Research ArticlesNeuroscience

Molecular recognition of ketamine by a subset of olfactory G protein–coupled receptors

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Sci. Signal.  31 Mar 2015:
Vol. 8, Issue 370, pp. ra33
DOI: 10.1126/scisignal.2005912

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Wake up and smell the ketamine!

Ketamine antagonizes ion channels known as N-methyl-d-aspartate (NMDA) receptors to mediate its effects as an anesthetic; however, ketamine also has other properties, which suggests that it has other targets. Ho et al. found that ketamine activated four mouse olfactory receptors, which are a subfamily of G protein (heterotrimeric guanine nucleotide–binding protein)–coupled receptors (GPCRs). Structural analysis revealed residues that formed a ketamine-binding site in these olfactory receptors, and mutation of nonresponsive olfactory receptors to engineer the ketamine-binding site rendered them responsive to ketamine. Together, these data suggest that members of this family of GPCRs are functional ketamine receptors and provide a means to identify other potential targets of this pleiotropic drug.

Abstract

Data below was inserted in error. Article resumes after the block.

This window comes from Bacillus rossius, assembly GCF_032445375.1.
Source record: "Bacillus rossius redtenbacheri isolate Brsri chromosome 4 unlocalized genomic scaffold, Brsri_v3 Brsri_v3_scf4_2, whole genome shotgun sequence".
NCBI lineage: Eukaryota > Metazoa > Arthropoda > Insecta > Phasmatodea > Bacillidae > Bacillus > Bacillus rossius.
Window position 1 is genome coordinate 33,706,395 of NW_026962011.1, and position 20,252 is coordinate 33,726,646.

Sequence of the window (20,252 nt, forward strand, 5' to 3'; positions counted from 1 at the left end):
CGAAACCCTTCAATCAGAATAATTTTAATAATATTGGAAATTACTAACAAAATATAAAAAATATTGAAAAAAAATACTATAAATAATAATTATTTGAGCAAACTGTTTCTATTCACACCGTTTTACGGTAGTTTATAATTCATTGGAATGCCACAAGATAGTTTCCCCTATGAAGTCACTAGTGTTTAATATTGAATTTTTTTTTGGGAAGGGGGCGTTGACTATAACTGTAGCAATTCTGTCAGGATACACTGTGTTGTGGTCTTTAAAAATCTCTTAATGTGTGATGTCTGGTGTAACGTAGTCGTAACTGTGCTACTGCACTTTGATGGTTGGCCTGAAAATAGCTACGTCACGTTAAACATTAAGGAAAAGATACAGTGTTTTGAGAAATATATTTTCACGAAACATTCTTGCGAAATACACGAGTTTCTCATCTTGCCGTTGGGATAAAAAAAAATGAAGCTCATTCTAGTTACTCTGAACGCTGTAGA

Ketamine elicits various neuropharmacological effects, including sedation, analgesia, general anesthesia, and antidepressant activity. Through an in vitro screen, we identified four mouse olfactory receptors (ORs) that responded to ketamine. In addition to their presence in the olfactory epithelium, these G protein (heterotrimeric guanine nucleotide–binding protein)–coupled receptors (GPCRs) are distributed throughout the central nervous system. To better understand the molecular basis of the interactions between ketamine and ORs, we used sequence comparison and molecular modeling to design mutations that (i) increased, reduced, or abolished ketamine responsiveness in responding receptors, and (ii) rendered nonresponding receptors responsive to ketamine. We showed that olfactory sensory neurons (OSNs) that expressed distinct ORs responded to ketamine in vivo, suggesting that ORs may serve as functional targets for ketamine. The ability to both abolish and introduce responsiveness to ketamine in GPCRs enabled us to identify and confirm distinct interaction loci in the binding site, which suggested a signature ketamine-binding pocket that may guide exploration of additional receptors for this general anesthetic drug.

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